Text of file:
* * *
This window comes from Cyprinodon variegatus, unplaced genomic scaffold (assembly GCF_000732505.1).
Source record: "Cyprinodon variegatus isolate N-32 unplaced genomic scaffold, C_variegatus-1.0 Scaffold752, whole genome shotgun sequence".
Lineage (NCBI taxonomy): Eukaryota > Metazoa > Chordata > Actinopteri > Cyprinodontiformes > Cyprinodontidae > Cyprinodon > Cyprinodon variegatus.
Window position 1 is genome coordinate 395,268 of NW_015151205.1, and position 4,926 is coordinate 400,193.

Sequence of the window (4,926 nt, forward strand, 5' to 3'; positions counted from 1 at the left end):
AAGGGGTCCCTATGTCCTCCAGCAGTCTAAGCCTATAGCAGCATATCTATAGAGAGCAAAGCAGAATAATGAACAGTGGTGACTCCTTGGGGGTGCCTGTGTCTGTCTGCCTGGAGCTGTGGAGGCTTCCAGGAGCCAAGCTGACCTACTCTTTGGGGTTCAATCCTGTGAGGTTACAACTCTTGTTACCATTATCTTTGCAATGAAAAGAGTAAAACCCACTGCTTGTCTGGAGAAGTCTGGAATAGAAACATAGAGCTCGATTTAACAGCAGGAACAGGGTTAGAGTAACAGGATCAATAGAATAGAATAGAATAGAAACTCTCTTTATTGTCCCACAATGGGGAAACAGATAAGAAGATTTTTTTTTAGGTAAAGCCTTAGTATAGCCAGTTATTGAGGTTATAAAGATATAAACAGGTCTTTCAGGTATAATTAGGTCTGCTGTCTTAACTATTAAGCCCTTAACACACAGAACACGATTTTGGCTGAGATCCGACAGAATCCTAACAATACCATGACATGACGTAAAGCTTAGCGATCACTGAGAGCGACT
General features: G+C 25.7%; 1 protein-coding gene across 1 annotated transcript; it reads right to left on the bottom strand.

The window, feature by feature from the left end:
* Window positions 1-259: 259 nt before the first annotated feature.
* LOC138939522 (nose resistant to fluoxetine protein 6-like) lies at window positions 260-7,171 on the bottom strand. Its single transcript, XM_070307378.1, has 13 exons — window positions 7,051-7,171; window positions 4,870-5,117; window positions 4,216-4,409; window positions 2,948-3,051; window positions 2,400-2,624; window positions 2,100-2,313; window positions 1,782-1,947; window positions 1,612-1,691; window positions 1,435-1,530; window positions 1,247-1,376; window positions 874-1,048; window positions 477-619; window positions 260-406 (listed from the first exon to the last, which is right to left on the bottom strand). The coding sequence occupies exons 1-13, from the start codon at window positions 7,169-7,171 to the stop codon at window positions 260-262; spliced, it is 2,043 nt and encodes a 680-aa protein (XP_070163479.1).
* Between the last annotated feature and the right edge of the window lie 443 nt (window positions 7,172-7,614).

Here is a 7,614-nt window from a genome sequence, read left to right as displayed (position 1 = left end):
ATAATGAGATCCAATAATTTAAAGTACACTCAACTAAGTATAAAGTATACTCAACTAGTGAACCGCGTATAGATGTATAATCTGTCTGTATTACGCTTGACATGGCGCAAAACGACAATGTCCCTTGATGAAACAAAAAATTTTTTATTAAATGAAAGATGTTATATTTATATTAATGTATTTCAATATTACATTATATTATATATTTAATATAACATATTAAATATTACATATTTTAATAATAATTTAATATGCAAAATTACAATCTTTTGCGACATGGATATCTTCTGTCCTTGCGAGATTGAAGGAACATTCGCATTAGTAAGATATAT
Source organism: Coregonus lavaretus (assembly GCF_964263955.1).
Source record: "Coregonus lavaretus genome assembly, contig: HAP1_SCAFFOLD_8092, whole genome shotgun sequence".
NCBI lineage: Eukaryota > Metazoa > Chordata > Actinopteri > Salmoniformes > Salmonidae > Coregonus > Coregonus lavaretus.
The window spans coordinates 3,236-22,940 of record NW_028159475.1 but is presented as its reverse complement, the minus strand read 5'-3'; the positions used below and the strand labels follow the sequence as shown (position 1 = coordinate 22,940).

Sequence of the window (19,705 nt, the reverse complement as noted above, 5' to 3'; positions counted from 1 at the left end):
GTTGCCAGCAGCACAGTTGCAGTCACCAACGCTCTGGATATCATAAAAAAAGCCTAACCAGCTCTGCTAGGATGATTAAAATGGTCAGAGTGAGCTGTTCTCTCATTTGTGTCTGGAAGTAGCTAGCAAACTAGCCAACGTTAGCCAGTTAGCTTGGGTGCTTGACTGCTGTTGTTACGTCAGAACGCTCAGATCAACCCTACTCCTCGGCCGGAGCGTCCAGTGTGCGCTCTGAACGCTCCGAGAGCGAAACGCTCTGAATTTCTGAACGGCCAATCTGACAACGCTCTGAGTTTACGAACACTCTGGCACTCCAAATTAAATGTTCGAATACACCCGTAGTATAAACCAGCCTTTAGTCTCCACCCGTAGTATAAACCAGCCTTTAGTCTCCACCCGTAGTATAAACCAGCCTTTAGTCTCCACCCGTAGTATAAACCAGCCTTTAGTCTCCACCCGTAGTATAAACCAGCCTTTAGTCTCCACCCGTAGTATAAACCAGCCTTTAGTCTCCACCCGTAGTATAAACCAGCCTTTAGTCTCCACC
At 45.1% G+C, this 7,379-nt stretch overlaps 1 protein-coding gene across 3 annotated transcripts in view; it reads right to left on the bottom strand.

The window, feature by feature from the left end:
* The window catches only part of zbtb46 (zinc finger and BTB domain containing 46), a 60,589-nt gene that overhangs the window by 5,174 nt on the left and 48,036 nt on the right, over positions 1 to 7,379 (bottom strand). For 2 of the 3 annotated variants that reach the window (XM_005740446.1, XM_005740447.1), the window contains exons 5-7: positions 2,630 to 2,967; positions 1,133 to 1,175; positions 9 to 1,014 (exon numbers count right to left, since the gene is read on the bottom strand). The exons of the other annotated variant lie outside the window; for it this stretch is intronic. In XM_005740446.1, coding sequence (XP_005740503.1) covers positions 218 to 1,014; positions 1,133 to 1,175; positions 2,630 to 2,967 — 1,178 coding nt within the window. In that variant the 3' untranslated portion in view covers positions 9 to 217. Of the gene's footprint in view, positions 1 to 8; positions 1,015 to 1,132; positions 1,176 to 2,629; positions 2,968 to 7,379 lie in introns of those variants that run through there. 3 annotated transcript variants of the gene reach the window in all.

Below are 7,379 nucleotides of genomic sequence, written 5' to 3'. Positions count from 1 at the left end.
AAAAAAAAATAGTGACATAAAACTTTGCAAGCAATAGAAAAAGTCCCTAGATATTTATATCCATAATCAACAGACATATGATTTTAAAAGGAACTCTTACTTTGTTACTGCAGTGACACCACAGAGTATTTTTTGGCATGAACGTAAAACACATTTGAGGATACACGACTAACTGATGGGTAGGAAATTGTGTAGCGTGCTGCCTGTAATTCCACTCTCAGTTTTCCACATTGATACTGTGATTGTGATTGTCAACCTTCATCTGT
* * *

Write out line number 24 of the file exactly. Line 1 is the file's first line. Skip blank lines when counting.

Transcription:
AAAAAAAAATAGTGACATAAAACTTTGCAAGCAATAGAAAAAGTCCCTAGATATTTATATCCATAATCAACAGACATATGATTTTAAAAGGAACTCTTACTTTGTTACTGCAGTGACACCACAGAGTATTTTTTGGCATGAACGTAAAACACATTTGAGGATACACGACTAACTGATGGGTAGGAAATTGTGTAGCGTGCTGCCTGTAATTCCACTCTCAGTTTTCCACATTGATACTGTGATTGTGATTGTCAACCTTCATCTGT